Events : Report – Techno-Classica Essen 2017

Europe’s biggest classic car show, the Techno-Classica in Essen has opened its doors – by closing time on Sunday, over 200,000 visitors are expected to have seen the vast display of clubs, car manufacturers and trade stalls.

This year’s special exhibition will celebrate the 1957 Grand Prix of Monaco showing a selection of race cars taking part – including the winning Maserati 250F from Juan-Manuel Fangio and the Vanwell VW5 from Tony Brooks, which finished second.

Juan-Manuel Fangio’s Maserati 250F

In addition the visitors of the Techno-Classica Essen can take a look back to the future: about 120 years ago, the automobile was at a crossroads – exactly as today. Which kind of drive will carry through: internal combustion-engine or electric motor?

In a special exhibition, the classic world fair recalls a most extensive forgotten fact: already, in the years 1900 up to 1920, there were an astonishing number of cars with electric motors – just as from the year 1912 the petrol engine began to carry through finally in the car manufacturing after the invention of the electric starter. Previously the petrol cars had to be cranked up by hand with great exertion.

The 1915 Detroit Electric

The first battery-electric driven car in the world, an Ayrton & Perry from 1882, will be on display as will a Detroit Electric from 1915, a Stanley Steamer steam-car from 1919 and a Mercedes Simplex from 1903 – this illustrates impressively the state of technology of different driving mechanisms in the automobile early times.

As the industry is currently moving into design and manufacture of electric cars with force, the heritage departments remember the odd electric car from the manufacturers past. Volkswagen, for example, shows two versions of historic electric Golfs, a Mk1 (see below) and a Mk3.

Comparing these with the Detroit Electric show that there was hardly any development in the electric car between the early days and the 90s, when lead-acid batteries were still the default choice. A new Opel Ampera on display close to the 102 years old ancestor does show however, that the development of the electric car has finally gained speed.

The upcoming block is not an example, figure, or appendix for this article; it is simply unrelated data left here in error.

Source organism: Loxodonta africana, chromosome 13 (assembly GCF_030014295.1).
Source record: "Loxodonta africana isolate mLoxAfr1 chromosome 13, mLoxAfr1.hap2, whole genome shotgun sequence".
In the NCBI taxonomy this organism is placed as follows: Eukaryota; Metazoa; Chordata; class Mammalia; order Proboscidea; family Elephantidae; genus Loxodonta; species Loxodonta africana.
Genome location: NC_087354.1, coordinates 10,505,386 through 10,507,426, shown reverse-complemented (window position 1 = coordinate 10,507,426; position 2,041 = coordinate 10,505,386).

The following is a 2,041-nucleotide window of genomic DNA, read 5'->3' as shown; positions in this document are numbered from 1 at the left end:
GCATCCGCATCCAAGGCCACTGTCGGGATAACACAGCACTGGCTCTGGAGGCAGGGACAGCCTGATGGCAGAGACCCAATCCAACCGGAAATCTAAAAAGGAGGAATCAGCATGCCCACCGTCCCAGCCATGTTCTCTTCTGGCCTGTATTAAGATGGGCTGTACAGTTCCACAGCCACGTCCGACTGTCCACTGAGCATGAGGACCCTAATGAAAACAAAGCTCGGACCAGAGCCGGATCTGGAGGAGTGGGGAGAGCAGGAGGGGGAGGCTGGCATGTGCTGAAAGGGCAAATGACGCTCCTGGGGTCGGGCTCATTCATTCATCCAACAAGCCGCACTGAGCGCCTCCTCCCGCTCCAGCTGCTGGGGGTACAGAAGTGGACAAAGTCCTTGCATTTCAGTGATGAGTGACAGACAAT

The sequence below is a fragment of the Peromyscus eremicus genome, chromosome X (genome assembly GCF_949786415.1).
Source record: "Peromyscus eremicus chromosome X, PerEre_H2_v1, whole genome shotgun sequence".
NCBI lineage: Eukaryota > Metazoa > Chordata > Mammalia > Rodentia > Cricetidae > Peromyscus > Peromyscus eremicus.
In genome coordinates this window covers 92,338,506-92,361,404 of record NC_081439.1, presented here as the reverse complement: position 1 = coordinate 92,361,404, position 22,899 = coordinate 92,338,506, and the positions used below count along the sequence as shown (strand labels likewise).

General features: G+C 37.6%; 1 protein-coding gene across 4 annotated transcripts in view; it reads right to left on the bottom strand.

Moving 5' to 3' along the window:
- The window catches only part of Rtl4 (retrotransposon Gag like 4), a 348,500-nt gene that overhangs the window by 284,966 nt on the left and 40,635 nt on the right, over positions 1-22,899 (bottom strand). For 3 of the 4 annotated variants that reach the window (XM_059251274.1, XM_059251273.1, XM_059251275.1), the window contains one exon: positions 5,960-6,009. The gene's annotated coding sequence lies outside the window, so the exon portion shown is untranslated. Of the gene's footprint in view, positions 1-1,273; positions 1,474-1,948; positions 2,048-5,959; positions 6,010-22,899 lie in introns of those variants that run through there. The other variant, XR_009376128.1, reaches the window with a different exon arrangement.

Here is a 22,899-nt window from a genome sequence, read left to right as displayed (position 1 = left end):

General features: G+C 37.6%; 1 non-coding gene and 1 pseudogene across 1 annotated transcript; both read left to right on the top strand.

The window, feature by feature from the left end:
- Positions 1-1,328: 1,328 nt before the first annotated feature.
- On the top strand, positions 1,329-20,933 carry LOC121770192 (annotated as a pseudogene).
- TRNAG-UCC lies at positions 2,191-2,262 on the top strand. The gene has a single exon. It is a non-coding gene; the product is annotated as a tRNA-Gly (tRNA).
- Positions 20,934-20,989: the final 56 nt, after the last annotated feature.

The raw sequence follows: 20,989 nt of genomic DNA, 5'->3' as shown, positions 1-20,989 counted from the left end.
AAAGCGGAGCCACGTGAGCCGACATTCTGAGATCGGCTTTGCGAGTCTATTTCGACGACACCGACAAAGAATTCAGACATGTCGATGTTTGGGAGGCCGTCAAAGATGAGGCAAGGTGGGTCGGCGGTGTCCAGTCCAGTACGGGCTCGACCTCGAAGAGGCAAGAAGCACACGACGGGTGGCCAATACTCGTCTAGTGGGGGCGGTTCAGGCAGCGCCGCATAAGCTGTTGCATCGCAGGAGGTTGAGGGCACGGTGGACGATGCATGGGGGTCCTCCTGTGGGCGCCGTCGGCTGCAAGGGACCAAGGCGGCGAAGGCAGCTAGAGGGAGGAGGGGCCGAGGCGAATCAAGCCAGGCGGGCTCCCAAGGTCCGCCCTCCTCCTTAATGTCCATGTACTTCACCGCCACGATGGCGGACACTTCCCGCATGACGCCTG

In addition car manufacturers and over 220 car clubs will have set up their often elaborate displays, making the visit worthwhile for those not on the hunt for tools, spares are a new classic to fill the gap in the garage.

A first look around the exhibition shows the amazing variety of this event. Granted, there are still plenty of various Porsche 911 models on sale, but seemingly less dominating compared to recent years. Judging our quick first glance, prices are still on the rise, but slower than before.

There is also a very distinct lack of the classic British roadster (E-type and club displays apart), probably proving our impression that this type of car is falling out of favour with European customers.

Some cars are repeatedly shown, so obviously have not sold over the past year, including a factory new (80km) Mini Moke offered for €30,000.

AROnline will visit the show and update with pictures and special finds over the next few days.

Alexander Boucke


  1. In the mid-Eightes I visited the Ibbenbüren museum when the manager was driving around in the 1908 Detroit Electric car from the exhibition.
    He told me that the museum had been rented by some automotive manufacturer association to hold a congress there. The topic was the future of the electric car. Remember that this was the time when electric cars you could buy were a BMW Three or a Golf with half a ton of normal starter batteries as an energy source.
    The organisers of this congress forced the museum to remove the Detroit Electric from its exhibition for the duration of the congress, as otherwise the participants could have seen that between this old car and the then new ones there was absolutely no progess related to the electric components.

    He took me on a drive in this old car. Except that commanding a car by two horizontal wooden push-pull levers took some getting used to, this old banger was astonishingly modern. Completely silent and with impressive acceleration from standstill it left a permanent impression.

    • Very true – on show there is also a CityGolf (an electric Mk3), the development from the Detroit Electric until the 90s more or less was restricted to putting the same drive train into a more modern shell.

  2. Just about every car on show here is very interesting, particularly to me, the Granada MK2, Volvo 145 Estate (similar to a 240 I used to drive) and the NSU Ro80. Am I right in thinking Pic 1 is a VW K70? I thought it came out in the early 70s?

  3. Picture 1 is a VW Brasilia, a Brasilian design based on the platform of the Beetle. The K70 is very much like a more angular version of the Ro80. Hard to believe the Ro80 has it’s 50th anniversary!

    • Thanks for this info Alexander. I had never heard of the Brasilia. Regards the NSU Ro80, I still have a Dinky model of one in metallic red. My Father once owned a Mazda RX4 which was also rotary engined. Was a lovely car.

  4. Until seeing pic 3 , I had never before noticed the similarity in shape between the Tatra and the Jowett Javelin : even the doors look similar

      • How very interesting. Might this be the world’s first mid-engined car ? Or was the Burney a similar layout ?

        • The Skoda Dynamic, actually only a prototype with 4 being made. But lots of interesting ideas, e.g. having the fuel tank located in the centre tube of the frame. And visually a very appealing, luxurious car.

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